Northern California Wilderness Summer Camp Promotes National Environmental Education Week -- April 15th through 22nd, 2007; Camp Unalayee Participates in the Largest Organized National Environmental Education Event in U.S. History

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Camp Unalayee, a Northern California wilderness summer camp, becomes a partner in promoting National Environmental Education Week. Camp Unalyee encourages parents and children to get connected with nature by attending a wilderness summer camp.

As part of third annual National Environmental Education Week April 15-22, Camp Unalayee (Camp U) is encouraging parents and children to get connected with nature.

Some startling statistics:
Children who spend lots of time outdoors have longer attention spans than those who watch lots of television and play video games. (Human-Environment Research Laboratory at the University of Illinois at Urbana-Champaign)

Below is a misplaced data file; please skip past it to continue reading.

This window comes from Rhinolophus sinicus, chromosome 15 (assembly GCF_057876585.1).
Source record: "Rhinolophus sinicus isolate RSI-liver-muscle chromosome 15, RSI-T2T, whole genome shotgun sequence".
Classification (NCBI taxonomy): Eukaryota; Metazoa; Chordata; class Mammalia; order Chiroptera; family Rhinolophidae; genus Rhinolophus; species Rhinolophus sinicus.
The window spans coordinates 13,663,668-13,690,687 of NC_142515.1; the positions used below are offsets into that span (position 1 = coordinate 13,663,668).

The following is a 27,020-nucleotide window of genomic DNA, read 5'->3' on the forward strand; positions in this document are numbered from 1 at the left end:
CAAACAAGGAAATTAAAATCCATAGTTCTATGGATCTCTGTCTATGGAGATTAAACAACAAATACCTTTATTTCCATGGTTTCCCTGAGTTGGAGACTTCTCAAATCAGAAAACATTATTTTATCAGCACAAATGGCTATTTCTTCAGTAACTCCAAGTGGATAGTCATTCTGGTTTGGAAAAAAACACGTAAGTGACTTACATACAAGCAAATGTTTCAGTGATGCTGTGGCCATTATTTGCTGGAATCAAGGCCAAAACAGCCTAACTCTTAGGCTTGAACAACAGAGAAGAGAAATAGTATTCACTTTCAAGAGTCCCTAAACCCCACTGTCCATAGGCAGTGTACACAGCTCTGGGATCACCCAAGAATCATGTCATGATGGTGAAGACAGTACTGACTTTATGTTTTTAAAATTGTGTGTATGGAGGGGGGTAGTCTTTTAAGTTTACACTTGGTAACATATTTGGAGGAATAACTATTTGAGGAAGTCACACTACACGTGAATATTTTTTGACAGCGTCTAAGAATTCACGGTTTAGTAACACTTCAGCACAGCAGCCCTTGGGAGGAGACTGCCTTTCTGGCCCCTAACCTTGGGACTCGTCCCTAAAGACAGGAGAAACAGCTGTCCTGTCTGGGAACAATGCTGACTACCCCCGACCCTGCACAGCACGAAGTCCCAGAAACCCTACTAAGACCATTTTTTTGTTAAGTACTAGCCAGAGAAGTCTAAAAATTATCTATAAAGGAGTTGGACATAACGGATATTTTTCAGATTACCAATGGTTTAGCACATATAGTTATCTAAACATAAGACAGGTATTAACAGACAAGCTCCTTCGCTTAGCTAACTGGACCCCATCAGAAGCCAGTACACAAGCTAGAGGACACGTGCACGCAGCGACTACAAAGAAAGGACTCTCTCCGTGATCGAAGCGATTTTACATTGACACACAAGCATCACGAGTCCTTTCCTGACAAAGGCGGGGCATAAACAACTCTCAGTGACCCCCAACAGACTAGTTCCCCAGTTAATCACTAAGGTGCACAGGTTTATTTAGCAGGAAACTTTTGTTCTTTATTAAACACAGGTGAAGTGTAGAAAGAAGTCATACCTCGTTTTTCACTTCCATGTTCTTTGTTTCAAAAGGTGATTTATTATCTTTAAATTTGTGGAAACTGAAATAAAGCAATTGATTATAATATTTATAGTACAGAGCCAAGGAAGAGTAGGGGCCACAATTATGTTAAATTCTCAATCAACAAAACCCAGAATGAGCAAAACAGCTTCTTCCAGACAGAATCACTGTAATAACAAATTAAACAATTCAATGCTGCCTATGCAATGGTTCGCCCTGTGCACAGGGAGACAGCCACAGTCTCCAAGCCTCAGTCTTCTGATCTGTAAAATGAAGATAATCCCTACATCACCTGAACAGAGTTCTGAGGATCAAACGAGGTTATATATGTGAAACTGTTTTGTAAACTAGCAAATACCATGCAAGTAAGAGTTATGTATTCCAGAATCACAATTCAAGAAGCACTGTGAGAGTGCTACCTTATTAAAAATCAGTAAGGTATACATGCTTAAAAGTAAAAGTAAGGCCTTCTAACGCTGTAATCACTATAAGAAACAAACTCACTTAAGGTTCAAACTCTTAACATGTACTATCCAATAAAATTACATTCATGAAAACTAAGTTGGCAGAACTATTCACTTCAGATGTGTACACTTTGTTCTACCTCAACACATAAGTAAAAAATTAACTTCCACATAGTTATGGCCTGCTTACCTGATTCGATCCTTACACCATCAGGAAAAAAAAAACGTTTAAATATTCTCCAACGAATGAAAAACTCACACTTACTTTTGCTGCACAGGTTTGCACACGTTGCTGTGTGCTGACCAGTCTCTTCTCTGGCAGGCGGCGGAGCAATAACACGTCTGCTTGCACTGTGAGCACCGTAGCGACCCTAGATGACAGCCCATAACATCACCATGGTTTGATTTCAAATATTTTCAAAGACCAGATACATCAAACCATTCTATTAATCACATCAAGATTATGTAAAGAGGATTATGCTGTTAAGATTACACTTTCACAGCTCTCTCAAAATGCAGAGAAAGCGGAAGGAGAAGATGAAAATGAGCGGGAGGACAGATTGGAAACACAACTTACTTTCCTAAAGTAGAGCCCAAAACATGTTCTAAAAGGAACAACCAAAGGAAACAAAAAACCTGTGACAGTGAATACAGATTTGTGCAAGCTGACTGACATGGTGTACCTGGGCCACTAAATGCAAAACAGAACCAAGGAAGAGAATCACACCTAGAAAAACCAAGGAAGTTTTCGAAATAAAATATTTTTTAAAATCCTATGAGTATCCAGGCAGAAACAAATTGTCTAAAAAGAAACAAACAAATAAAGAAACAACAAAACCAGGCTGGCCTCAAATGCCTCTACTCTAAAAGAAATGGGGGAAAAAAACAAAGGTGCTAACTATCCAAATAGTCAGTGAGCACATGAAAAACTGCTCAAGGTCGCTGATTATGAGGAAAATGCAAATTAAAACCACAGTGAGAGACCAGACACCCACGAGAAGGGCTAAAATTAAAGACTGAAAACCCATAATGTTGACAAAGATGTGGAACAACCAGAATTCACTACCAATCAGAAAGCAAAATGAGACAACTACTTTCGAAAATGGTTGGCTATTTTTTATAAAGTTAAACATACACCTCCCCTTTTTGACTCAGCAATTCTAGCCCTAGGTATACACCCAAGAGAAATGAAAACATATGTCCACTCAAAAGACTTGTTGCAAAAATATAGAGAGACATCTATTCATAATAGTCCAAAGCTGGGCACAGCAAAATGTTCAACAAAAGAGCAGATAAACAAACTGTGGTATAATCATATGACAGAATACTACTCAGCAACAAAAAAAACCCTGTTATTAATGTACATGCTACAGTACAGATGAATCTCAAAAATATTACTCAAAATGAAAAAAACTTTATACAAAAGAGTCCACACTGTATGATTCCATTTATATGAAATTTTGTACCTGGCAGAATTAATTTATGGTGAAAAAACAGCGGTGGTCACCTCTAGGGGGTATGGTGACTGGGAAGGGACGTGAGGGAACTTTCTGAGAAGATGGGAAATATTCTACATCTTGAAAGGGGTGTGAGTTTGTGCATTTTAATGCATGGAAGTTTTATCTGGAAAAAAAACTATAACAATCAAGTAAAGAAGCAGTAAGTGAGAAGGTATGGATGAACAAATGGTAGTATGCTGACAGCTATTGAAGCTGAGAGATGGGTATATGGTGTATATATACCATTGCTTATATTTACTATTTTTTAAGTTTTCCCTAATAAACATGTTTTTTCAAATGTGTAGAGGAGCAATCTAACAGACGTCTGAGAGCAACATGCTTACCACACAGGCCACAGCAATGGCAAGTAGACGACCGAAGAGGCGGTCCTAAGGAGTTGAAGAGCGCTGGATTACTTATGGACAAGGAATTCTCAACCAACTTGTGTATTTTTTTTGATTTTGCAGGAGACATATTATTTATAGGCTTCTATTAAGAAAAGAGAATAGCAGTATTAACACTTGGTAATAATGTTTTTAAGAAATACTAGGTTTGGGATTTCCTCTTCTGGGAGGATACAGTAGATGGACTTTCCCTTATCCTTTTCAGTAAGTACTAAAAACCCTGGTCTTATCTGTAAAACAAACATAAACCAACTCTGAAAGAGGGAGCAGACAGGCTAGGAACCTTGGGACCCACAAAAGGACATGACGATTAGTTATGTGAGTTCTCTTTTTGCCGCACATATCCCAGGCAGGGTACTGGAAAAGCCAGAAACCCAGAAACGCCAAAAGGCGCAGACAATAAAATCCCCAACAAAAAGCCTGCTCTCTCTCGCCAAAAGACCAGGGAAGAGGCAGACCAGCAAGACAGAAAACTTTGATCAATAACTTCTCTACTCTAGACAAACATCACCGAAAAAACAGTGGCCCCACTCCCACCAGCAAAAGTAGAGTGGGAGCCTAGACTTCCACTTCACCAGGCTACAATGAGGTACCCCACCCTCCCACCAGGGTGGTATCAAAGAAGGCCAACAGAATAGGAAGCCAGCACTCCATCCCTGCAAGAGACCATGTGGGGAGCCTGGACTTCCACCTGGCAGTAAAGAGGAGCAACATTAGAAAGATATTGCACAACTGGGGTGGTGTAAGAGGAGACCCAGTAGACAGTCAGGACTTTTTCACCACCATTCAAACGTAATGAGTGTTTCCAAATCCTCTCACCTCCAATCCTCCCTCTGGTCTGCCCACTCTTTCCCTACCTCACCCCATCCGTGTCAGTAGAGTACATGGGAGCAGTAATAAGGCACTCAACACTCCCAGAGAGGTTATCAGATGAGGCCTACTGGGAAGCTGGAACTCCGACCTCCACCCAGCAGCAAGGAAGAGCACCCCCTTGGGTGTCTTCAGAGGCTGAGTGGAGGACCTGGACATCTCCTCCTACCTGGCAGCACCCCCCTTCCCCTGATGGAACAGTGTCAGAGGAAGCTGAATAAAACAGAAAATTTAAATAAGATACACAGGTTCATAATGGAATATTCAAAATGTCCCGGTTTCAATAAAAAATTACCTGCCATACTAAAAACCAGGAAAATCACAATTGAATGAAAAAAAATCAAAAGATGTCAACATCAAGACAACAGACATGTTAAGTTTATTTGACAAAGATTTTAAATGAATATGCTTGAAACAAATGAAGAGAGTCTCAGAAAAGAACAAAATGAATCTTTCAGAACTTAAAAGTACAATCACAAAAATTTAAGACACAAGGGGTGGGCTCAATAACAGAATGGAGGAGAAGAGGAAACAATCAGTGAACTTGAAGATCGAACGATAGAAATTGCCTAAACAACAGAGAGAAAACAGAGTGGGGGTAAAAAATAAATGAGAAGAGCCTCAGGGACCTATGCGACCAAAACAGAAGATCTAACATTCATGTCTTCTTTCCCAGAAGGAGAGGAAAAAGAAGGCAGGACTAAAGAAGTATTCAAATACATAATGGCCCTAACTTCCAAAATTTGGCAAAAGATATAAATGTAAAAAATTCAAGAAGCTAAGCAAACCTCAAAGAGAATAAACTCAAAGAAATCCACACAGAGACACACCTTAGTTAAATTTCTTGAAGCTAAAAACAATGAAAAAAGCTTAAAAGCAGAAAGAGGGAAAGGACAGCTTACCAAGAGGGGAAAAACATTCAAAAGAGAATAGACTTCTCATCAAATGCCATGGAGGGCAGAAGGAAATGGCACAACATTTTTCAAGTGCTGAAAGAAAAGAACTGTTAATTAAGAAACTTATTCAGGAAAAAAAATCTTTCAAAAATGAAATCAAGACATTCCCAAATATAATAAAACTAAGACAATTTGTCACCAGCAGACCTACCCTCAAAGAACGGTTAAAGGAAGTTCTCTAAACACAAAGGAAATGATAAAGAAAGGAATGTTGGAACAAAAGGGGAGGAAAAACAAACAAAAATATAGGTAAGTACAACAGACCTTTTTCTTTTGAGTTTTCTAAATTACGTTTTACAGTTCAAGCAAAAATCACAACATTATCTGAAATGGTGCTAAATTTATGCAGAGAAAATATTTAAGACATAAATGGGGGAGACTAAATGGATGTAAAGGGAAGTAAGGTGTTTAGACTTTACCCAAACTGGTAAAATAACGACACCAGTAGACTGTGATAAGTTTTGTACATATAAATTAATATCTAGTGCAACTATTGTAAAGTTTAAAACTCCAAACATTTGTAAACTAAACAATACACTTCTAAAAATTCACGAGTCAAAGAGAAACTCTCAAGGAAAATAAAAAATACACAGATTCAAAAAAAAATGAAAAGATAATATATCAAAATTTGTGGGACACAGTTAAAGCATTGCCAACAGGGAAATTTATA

Last year less than one-third of our children participated in outdoor programs, attended summer camp or participated in outdoor service projects. (Pacific Forest and Watershed Lands Stewardship Council)

In the 1960s, 4 percent of U.S. kids were obese. Today that figure has quadrupled, to 16 percent.
(Centers for Disease Control and Prevention)

In fact, Richard Louv, author of Last Child in the Woods: Saving Our Children from Nature-Deficit Disorder has coined the term "nature-deficit disorder." In April 2005, The New York Times published an article describing Louv's concern that children these days are Growing Up Denatured. (1)

Each summer Camp U not only works to connect its campers with the wonders of nature but also provides them with a two-week wilderness experience that teaches self-sufficiency, self-reliance and ultimately builds confidence and nurtures a positive self-esteem.

Camp U is located in northern California's majestic Trinity Alps. Children age 10-17 are picked up in the San Francisco Bay Area and driven by bus to the campsite. Once their, live in small communities of 8-10 children, called tribes. Campers sleep beneath the stars, cook their own meals over an open fire, divvy up chores and hike out to a natural lake each day. The "Leave No Trace" philosophy teaches children an appreciation for nature. These personal competencies are reflected in the four "C's" of the camp community: compassion, contribution, commitment, and character. (2)